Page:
Sunday, February 17, 2013


Many of us experienced wounds and hurts during our childhood or early adult years that induced us to cut ourselves off from our hearts as a type of self-protection. This largely unconscious process goes something like this: since it hurts so much when I allow myself to feel my emotions and hope for anything I might not receive, it’s safer to deaden my heart and not allow myself to be disappointed because life seldom goes the way I want it to. So we end up living primarily in our heads and wonder why we feel so disconnected from God and the people around us.

This is an especially prevalent epidemic among men. Boys are often taught that real men don’t express or even feel their emotions. It starts with Big boys don’t cry and is fed by Don’t be such a sissy – you cry like a girl. It’s important to remember that our model for biblical manhood is not John Wayne, Bruce Willis, or the latest great military commander. It is Jesus Christ. The shortest verse in the Bible is Jesus wept. As men move toward spiritual maturity, they need to be able to tune into what they’re feeling, express emotion appropriately and without shame, and to more fully enter into the emotional world of the hurting people who surround us. Sadly, in our insecurity and fear of vulnerability, we can easily become pseudo-men who dissociate from our hearts and bury what we feel. This phenomenon also occurs within many women.   

Still others receive training or modeling from which they conclude that embracing one’s emotional capacity is taboo, especially if you want to be a leader who is greatly used of God. The evangelical movement unwittingly slides toward a business model of leadership similar to management by objectives (MBO). MBO may be an useful tool in the corporate world, but falls far short of what God envisioned. The writer of a portion Psalm 119 lived out of his heart and wrote, My eyes shed streams of water, because they do not keep Your law. (Psalm 119:136 NASB). 

In seeking to bring about spiritual transformation in the believers in Galatia Paul described himself as experiencing the incredible agony of physical birth in seeing Christ fully formed within them (Galatians 4:19 KJV). It’s important for the Christlike ministry leader to employ and refine his mental capacities to help in setting goals, making strategic decisions, and the like. It’s also essential for him to be informed by his heart as he seeks to relate with hurting, broken and downtrodden people with true empathize and compassion.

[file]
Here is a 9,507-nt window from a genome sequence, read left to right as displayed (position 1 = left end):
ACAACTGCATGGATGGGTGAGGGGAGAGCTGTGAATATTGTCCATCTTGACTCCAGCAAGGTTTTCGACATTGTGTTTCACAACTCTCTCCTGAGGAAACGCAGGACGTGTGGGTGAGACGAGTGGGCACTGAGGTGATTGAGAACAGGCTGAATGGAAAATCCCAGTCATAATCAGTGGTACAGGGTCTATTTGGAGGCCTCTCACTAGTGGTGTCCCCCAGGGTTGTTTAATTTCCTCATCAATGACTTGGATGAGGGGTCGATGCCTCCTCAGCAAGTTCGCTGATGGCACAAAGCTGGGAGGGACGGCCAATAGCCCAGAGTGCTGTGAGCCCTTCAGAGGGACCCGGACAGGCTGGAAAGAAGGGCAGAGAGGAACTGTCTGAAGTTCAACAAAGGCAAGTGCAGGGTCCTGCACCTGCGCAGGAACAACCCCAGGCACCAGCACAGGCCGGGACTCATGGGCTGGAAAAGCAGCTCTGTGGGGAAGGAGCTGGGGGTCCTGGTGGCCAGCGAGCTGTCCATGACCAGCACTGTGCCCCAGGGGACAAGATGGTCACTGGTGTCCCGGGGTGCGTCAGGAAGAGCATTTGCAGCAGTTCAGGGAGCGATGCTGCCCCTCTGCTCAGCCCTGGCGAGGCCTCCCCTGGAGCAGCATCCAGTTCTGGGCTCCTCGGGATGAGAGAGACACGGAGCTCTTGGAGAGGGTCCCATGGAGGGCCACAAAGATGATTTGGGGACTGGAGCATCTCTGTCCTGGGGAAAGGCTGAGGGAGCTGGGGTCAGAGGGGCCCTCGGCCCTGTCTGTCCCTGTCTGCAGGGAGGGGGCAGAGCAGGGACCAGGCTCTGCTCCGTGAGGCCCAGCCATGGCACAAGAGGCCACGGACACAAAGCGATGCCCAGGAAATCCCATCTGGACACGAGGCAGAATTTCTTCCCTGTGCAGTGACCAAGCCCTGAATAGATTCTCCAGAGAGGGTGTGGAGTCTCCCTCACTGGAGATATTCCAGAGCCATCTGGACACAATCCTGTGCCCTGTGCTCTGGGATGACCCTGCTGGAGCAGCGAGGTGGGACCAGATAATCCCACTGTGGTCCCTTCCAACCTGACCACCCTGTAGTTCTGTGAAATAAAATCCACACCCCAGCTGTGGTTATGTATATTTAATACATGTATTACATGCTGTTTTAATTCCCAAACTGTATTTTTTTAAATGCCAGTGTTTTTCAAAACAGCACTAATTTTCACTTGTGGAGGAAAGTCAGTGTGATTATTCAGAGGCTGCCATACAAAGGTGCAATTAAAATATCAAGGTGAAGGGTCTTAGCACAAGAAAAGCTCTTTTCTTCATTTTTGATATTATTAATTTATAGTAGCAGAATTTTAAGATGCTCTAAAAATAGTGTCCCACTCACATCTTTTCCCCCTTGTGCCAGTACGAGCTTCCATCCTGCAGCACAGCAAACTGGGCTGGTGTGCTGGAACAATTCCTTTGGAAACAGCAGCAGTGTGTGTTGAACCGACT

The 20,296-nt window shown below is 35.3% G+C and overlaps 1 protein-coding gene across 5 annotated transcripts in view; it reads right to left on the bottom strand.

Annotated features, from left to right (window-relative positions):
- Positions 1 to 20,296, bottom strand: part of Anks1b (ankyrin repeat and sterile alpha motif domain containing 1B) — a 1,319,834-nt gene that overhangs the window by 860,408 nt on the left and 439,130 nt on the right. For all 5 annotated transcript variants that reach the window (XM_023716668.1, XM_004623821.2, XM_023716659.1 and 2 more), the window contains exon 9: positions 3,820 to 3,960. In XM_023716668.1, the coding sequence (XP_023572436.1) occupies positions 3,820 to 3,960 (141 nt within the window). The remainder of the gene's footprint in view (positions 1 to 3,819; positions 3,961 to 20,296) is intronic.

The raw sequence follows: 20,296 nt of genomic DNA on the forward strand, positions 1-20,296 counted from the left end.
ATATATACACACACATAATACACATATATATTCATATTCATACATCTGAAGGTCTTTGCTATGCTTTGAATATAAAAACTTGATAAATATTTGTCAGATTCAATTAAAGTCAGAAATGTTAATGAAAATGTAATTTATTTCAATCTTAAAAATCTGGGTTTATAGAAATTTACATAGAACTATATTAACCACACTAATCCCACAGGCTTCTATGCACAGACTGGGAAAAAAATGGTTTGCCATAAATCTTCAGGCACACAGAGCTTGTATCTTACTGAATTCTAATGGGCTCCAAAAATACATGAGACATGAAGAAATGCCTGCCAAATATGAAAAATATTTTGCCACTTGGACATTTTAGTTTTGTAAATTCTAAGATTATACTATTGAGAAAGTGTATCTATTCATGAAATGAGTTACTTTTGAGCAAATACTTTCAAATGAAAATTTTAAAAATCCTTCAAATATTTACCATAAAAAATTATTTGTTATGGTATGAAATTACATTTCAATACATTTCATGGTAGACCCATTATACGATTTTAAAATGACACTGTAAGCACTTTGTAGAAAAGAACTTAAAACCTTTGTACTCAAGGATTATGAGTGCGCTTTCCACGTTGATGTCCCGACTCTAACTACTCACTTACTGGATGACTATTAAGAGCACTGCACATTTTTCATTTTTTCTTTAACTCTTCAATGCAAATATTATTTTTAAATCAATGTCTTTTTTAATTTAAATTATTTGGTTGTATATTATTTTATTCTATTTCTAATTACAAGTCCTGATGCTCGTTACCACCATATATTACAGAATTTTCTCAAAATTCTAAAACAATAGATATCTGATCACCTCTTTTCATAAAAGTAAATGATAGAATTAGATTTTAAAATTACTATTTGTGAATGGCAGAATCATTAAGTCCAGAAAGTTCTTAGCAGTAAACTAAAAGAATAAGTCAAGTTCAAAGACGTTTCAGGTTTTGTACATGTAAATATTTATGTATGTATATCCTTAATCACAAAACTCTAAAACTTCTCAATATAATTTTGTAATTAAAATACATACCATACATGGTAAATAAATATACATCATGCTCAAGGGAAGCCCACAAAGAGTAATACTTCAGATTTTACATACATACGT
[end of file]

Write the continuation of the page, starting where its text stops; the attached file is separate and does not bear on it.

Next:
Others in the church move more toward the analytical and tactical thinking of our military academies that is often devoid of feeling. This approach is excellent for leading troops into the horror of combat, but it’s an extremely flawed model for important non-wartime tasks such as loving your wife as Christ loves the church, reaching into the lives of the broken, and multiplying laborers to reach the world for Christ. The most essential value of kingdom work is love, which comes from a pure heart and a good conscience and a sincere faith (1 Timothy 1:5). Loving in this way requires that a man or woman be in touch with his or her heart, embrace the emotions, learn to express them in ways that are biblical and compassionate, and enter into the pain of others.

Are you living from the heart that Jesus gave you, or have you somehow retreated into your head?

Would you like to live more fully from your heart?

If so, talk to Jesus about it and ask Him to reconnect you.

Where do you find yourself in your healing journey? I'd love to hear from you!

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